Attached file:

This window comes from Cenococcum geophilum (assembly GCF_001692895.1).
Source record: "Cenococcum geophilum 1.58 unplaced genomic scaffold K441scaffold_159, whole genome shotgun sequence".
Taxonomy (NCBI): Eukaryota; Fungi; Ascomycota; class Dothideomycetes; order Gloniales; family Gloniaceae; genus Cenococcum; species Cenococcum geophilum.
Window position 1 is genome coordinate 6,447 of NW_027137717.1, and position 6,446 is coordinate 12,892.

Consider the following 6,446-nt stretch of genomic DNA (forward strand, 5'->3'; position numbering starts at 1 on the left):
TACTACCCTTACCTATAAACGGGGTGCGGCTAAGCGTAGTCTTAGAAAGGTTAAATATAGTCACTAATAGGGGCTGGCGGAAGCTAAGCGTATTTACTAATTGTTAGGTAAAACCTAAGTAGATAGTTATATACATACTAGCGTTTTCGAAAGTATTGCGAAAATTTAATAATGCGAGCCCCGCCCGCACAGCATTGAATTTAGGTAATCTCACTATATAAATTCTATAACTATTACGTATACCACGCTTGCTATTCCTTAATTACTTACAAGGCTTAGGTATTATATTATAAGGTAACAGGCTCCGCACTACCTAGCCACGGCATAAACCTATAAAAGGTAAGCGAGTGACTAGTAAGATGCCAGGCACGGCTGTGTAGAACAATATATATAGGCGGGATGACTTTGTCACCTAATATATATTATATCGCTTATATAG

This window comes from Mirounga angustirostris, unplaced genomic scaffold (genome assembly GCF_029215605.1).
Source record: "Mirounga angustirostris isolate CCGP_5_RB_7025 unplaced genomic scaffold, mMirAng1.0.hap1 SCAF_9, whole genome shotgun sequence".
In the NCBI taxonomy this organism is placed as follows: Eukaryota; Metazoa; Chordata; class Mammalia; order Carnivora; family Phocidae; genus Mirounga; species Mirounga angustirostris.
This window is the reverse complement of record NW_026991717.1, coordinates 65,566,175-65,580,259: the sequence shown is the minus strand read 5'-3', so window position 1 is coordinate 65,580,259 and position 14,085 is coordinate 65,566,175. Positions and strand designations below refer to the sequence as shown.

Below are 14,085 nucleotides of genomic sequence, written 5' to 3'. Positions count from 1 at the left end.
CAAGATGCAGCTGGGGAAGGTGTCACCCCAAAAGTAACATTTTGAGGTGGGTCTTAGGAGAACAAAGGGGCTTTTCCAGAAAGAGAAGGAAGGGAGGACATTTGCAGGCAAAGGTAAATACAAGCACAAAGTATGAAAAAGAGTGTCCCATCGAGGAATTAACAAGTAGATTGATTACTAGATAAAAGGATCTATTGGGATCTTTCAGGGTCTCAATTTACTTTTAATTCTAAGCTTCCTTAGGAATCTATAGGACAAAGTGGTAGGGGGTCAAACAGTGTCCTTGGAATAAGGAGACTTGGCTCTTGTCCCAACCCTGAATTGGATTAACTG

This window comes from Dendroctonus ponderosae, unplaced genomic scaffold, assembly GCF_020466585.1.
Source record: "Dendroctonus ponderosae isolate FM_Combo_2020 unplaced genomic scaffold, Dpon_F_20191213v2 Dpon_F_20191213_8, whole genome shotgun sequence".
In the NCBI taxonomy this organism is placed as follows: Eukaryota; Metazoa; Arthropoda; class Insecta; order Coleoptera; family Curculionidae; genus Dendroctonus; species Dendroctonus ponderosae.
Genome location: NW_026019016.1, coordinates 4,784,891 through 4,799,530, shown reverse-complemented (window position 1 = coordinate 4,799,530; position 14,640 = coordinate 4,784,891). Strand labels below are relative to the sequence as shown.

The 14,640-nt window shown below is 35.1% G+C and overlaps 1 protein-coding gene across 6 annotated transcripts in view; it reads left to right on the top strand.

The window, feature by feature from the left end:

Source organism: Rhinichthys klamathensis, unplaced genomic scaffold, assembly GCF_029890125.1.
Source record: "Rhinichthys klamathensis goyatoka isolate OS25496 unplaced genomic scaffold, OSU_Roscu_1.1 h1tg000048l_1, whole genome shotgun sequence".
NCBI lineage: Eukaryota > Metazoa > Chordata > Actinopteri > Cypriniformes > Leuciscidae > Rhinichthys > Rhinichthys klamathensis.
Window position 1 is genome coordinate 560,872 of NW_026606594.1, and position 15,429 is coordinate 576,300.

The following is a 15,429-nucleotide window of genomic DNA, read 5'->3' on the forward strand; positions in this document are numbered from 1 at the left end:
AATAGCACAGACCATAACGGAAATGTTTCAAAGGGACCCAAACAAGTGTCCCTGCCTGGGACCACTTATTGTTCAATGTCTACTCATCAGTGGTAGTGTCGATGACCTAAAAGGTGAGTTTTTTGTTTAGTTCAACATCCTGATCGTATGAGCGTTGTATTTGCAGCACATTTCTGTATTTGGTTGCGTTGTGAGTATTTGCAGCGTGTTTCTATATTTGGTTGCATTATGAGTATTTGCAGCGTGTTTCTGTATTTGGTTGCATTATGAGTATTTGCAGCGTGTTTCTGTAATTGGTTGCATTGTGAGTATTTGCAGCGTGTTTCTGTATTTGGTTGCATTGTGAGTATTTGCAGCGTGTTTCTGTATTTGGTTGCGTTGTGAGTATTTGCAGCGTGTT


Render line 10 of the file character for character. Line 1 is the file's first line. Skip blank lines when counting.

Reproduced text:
This window is the reverse complement of record NW_026991717.1, coordinates 65,566,175-65,580,259: the sequence shown is the minus strand read 5'-3', so window position 1 is coordinate 65,580,259 and position 14,085 is coordinate 65,566,175. Positions and strand designations below refer to the sequence as shown.